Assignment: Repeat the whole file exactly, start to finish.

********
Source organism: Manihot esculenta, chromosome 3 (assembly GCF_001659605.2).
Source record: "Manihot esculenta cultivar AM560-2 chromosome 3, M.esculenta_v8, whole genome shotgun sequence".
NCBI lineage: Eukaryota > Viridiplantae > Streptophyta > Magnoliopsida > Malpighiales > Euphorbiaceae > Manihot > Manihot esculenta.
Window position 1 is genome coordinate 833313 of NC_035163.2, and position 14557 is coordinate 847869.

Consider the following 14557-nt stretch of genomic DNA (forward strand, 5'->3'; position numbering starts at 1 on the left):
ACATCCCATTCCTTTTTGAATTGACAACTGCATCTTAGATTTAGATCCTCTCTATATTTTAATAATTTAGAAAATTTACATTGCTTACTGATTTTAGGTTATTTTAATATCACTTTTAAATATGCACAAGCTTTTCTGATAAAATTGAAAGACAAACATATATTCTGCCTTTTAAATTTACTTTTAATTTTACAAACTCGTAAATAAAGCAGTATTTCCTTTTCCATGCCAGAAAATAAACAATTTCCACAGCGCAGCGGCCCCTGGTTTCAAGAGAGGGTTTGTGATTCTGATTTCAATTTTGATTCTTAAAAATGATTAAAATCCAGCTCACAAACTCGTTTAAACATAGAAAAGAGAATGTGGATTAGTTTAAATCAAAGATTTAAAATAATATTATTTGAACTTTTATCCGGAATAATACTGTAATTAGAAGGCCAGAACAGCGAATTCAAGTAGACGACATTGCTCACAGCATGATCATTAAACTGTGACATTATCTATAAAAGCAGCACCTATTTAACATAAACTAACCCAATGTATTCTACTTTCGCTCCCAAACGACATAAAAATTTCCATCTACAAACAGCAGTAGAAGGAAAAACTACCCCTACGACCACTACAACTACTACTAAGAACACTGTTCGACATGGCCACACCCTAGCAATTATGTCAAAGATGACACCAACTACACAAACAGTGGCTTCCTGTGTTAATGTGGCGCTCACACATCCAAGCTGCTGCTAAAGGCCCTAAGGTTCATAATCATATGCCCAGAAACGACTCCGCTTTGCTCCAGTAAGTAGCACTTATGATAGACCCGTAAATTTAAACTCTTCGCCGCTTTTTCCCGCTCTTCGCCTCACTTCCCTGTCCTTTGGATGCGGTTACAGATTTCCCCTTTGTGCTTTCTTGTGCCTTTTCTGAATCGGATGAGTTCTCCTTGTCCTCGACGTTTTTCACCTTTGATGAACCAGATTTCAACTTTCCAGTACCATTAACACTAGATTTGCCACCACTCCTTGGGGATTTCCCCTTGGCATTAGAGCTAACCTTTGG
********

Source organism: Manihot esculenta, chromosome 3 (assembly GCF_001659605.2).
Source record: "Manihot esculenta cultivar AM560-2 chromosome 3, M.esculenta_v8, whole genome shotgun sequence".
NCBI lineage: Eukaryota > Viridiplantae > Streptophyta > Magnoliopsida > Malpighiales > Euphorbiaceae > Manihot > Manihot esculenta.
Window position 1 is genome coordinate 833313 of NC_035163.2, and position 14557 is coordinate 847869.

Consider the following 14557-nt stretch of genomic DNA (forward strand, 5'->3'; position numbering starts at 1 on the left):
ACATCCCATTCCTTTTTGAATTGACAACTGCATCTTAGATTTAGATCCTCTCTATATTTTAATAATTTAGAAAATTTACATTGCTTACTGATTTTAGGTTATTTTAATATCACTTTTAAATATGCACAAGCTTTTCTGATAAAATTGAAAGACAAACATATATTCTGCCTTTTAAATTTACTTTTAATTTTACAAACTCGTAAATAAAGCAGTATTTCCTTTTCCATGCCAGAAAATAAACAATTTCCACAGCGCAGCGGCCCCTGGTTTCAAGAGAGGGTTTGTGATTCTGATTTCAATTTTGATTCTTAAAAATGATTAAAATCCAGCTCACAAACTCGTTTAAACATAGAAAAGAGAATGTGGATTAGTTTAAATCAAAGATTTAAAATAATATTATTTGAACTTTTATCCGGAATAATACTGTAATTAGAAGGCCAGAACAGCGAATTCAAGTAGACGACATTGCTCACAGCATGATCATTAAACTGTGACATTATCTATAAAAGCAGCACCTATTTAACATAAACTAACCCAATGTATTCTACTTTCGCTCCCAAACGACATAAAAATTTCCATCTACAAACAGCAGTAGAAGGAAAAACTACCCCTACGACCACTACAACTACTACTAAGAACACTGTTCGACATGGCCACACCCTAGCAATTATGTCAAAGATGACACCAACTACACAAACAGTGGCTTCCTGTGTTAATGTGGCGCTCACACATCCAAGCTGCTGCTAAAGGCCCTAAGGTTCATAATCATATGCCCAGAAACGACTCCGCTTTGCTCCAGTAAGTAGCACTTATGATAGACCCGTAAATTTAAACTCTTCGCCGCTTTTTCCCGCTCTTCGCCTCACTTCCCTGTCCTTTGGATGCGGTTACAGATTTCCCCTTTGTGCTTTCTTGTGCCTTTTCTGAATCGGATGAGTTCTCCTTGTCCTCGACGTTTTTCACCTTTGATGAACCAGATTTCAACTTTCCAGTACCATTAACACTAGATTTGCCACCACTCCTTGGGGATTTCCCCTTGGCATTAGAGCTAACCTTTGG